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September 24, 2006

Sunday, 8am

Silence reigns all around me as I settle into the soft black leather chair in my living room, a steaming cup of tea on one of the arms. The tea warms me from the inside out, limbering my hands to type one word after another. The clickety-clack of the keys on my laptop breaks the silence of the morning. The round marble-topped table, standing on ornately-carved legs, is full of the detritus of my life: an open binder; a French press, half full of tea and resting on a cork coaster; my day planner, bound in red leather, etched with the date 2006; a large pink eraser and two mechanical pencils (why two? Because one is out of lead); a magazine flipped open to the last article read; a manila folder waiting to go upstairs to be filed; a linen-lined wicker basket, brimming over with my latest knitting project – bamboo needles and purple heathered yarn; a cordless phone, poised to ring; my own slippered feet resting one on top of the other. In the center of this antique table, in the place of honor, stands an ovoid glass vase holding an arrangement of dying flowers, identical in type, though varied in height, sitting in a cloudy pool of brackish water. Brown and withered leaves overhang the side of the vase, yet the bright colors of the now-drooping petals testify to their one-time cheeriness: from yellow centers spring white petals tipped with purple. For nearly three weeks, this bouquet stood like a sentinel, tall and proud, keeping watch over the whirlwind of life taking place around it: heated debates over the daily newspaper; informal meals shared on the couch; reading, writing, knitting, and television-watching. But now, tired, and rank, their life cycle is over. Soon they will join the compost pile, seeping back into the earth from whence they came.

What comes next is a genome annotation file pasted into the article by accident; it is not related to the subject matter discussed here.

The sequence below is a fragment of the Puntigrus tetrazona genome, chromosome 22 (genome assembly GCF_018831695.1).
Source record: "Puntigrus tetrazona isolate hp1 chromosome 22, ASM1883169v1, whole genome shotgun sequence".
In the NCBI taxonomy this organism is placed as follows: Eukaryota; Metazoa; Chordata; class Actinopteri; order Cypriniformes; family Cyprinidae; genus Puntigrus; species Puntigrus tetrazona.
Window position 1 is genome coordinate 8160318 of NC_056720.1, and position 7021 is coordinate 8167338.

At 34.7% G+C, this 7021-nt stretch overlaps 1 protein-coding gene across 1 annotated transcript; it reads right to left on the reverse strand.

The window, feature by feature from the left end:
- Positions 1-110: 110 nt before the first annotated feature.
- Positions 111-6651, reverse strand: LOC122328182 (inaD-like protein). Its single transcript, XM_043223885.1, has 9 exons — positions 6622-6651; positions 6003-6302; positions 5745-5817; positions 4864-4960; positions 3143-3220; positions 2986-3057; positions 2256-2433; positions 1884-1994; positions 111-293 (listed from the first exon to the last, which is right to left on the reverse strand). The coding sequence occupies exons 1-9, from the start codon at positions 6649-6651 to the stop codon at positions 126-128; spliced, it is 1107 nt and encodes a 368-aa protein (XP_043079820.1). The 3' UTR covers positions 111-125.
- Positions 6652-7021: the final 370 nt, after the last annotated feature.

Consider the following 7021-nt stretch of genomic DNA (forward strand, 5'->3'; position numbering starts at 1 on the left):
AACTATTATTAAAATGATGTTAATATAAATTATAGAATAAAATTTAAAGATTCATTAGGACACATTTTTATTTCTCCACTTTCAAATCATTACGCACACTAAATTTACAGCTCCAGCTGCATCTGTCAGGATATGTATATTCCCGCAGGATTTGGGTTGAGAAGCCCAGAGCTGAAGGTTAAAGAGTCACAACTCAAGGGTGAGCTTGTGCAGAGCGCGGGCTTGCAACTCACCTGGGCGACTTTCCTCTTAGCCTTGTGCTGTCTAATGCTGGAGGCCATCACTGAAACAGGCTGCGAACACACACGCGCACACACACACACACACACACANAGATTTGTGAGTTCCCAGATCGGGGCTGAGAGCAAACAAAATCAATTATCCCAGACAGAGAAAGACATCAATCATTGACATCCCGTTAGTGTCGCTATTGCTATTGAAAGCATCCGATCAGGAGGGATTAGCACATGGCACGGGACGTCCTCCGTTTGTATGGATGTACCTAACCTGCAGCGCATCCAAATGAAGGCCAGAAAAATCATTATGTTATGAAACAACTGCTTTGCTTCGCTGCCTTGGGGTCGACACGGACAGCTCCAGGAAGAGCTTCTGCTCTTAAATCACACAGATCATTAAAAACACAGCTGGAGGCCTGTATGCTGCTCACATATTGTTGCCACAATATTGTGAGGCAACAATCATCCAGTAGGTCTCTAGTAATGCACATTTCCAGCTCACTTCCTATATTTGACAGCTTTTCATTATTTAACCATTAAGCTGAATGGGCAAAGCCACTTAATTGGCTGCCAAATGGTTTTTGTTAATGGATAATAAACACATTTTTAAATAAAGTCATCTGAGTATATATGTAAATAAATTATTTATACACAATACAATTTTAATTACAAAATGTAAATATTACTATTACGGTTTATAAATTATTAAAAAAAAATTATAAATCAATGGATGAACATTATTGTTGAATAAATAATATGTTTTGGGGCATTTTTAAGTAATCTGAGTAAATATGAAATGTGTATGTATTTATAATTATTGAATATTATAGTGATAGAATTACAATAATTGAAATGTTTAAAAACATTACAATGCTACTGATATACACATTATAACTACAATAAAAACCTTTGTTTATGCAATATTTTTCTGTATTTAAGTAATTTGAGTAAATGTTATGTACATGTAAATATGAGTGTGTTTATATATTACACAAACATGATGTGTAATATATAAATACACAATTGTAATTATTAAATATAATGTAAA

Posted by eklanche at September 24, 2006 08:44 AM

Comments

And join the compost pile they did. And they were welcome there, among the eggshells and the banana peels, among the hollowed out avocados and the carrot tops, among the gently rotting vegetable detritus of our lives.

Oh, and technically, the water (which joined them in the pile) wasn't brackish, which means slightly salty. It was just dirty.

(Since you're white, I feel comfortable correcting you.)

Posted by: dmerch at September 26, 2006 09:48 AM

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